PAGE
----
The study is about the Encounters between Christianity and the African Traditional Religions in Fante Funeral Practices. The research sought to answer the following questions; how do funeral rituals differ from rural-inland communities like Enyan-Maim and Etsii-Sonkwaa differ from urban-coastal communities like Cape-Coast, what form does the Encounters between Christianity and the African Traditional Religions in Fante funeral practices take, and what effect do the practices have on the individual ? At the end of the research, I arrived at the following conclusions:
That tension between Christianity and the African Traditional Religions are more contentious in the urban areas. At the rural areas there seems to be a comfortable marriage of the two. They don’t see anything wrong with the mixture of the two religions. They happily perform rituals together.
I also concluded that an adoption of contextual theology and its anthropological model it appears may be the only way of getting urban Christians to tolerate traditional religious practices, and those who seek to mix the two traditions in funeral practices, but in doing this the fundamentals of the Christian faith should not be shredded away.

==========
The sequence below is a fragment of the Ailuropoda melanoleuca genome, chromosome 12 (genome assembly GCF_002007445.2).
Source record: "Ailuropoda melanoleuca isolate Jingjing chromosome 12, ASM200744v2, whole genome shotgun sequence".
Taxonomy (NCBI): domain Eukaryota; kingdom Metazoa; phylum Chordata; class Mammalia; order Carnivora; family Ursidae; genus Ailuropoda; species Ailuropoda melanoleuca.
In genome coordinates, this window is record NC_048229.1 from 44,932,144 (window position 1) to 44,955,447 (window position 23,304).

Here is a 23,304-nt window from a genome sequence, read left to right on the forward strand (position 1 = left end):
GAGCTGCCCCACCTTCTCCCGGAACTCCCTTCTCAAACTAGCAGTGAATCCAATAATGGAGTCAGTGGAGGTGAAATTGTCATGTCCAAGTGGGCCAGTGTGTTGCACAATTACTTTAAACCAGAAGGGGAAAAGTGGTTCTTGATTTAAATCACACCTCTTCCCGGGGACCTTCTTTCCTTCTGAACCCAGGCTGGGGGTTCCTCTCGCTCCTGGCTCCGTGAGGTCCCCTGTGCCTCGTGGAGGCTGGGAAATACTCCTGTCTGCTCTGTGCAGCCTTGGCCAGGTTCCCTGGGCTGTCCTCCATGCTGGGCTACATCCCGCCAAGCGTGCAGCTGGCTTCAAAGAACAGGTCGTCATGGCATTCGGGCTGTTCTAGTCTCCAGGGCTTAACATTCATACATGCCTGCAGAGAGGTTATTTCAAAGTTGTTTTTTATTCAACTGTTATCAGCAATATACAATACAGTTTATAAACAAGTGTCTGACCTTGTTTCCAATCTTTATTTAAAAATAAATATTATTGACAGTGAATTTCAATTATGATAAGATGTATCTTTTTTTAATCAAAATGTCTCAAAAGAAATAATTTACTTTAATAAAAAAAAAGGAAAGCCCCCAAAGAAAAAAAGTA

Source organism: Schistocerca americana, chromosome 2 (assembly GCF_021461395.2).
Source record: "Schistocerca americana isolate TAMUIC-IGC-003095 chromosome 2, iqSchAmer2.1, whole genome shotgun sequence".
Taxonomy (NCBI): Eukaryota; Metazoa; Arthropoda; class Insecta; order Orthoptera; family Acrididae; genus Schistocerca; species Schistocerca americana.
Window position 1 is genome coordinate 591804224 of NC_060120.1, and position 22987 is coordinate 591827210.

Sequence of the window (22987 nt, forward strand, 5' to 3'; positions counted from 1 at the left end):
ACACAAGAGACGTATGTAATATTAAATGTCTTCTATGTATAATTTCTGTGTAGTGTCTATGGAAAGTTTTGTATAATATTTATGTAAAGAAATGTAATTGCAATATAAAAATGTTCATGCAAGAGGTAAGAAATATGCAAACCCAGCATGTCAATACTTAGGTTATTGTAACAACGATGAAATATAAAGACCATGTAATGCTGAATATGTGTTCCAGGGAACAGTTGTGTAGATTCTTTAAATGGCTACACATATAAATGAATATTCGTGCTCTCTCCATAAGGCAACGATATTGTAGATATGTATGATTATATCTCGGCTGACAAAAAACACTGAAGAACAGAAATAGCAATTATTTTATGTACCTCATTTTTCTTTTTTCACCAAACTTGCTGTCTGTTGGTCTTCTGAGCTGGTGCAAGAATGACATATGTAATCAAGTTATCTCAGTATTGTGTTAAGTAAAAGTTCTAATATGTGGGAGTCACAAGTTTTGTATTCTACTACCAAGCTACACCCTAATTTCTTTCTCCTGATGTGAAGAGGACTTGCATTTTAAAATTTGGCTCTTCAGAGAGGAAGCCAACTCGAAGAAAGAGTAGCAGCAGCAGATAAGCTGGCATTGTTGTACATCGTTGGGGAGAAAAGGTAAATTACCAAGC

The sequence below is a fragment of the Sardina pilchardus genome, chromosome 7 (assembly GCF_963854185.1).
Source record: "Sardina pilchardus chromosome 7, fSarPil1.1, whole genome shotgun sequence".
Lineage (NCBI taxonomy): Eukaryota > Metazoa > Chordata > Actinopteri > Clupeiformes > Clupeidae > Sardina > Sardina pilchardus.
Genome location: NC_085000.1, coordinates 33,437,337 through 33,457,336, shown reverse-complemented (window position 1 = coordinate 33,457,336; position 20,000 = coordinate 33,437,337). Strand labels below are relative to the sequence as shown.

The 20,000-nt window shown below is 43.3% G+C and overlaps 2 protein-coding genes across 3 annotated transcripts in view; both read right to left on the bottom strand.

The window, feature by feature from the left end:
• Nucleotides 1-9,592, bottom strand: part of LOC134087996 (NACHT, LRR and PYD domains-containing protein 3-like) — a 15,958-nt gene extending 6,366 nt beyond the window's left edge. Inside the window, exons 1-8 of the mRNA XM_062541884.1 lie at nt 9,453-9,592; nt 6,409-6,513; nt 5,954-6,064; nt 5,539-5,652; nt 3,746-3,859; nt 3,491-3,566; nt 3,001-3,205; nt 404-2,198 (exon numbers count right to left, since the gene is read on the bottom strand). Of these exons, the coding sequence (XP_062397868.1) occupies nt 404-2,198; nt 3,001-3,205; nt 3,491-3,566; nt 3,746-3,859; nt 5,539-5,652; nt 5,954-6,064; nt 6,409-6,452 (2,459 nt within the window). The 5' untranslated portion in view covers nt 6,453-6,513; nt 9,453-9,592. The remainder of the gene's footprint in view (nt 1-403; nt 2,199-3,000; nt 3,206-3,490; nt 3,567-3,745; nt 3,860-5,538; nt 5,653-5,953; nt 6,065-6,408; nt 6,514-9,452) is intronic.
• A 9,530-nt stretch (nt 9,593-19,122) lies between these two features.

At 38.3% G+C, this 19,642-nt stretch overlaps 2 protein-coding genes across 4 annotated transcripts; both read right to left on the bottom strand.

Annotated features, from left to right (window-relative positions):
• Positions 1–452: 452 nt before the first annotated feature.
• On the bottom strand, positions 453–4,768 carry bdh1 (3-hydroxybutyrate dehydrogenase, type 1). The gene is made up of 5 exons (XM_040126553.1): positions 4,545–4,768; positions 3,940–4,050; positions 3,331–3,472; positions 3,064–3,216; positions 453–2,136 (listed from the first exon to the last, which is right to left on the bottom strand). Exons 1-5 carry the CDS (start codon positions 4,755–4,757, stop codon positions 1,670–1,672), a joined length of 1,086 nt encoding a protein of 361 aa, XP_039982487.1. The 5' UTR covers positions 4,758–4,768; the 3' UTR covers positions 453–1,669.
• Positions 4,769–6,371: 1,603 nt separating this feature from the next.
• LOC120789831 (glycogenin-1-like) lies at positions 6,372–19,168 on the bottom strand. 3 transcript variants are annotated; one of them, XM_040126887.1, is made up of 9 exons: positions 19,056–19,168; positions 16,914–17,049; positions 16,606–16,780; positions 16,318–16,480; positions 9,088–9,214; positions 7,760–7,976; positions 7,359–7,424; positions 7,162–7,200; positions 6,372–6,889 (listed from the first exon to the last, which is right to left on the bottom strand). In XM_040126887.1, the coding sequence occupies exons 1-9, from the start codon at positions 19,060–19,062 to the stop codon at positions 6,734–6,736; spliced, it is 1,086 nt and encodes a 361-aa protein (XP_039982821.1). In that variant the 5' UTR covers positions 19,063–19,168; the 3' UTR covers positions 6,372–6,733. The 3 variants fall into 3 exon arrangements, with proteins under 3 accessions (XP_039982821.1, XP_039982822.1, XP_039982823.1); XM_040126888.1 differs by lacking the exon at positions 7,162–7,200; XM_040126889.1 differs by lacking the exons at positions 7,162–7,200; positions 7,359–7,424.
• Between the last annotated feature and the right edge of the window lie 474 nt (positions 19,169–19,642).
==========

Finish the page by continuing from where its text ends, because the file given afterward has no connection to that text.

I also observed that in the urban areas, people are more guarded with their emotions and resources as compared to their rural folks who give liberally. I also concluded that the effects of funeral rituals it appears cannot be generated without the aid of women serving as agents, and alcohol to help aid loosing of consciousness so as to facilitate mourning and food to strengthen family and societal bonds. The research was carried out by the adaption of a Ritual Studies approach has focused its lenses on the Encounters between Christianity and ATR in Fante Funeral Practices. In doing so, I have stressed on both the positive and negative aspects of the encounters.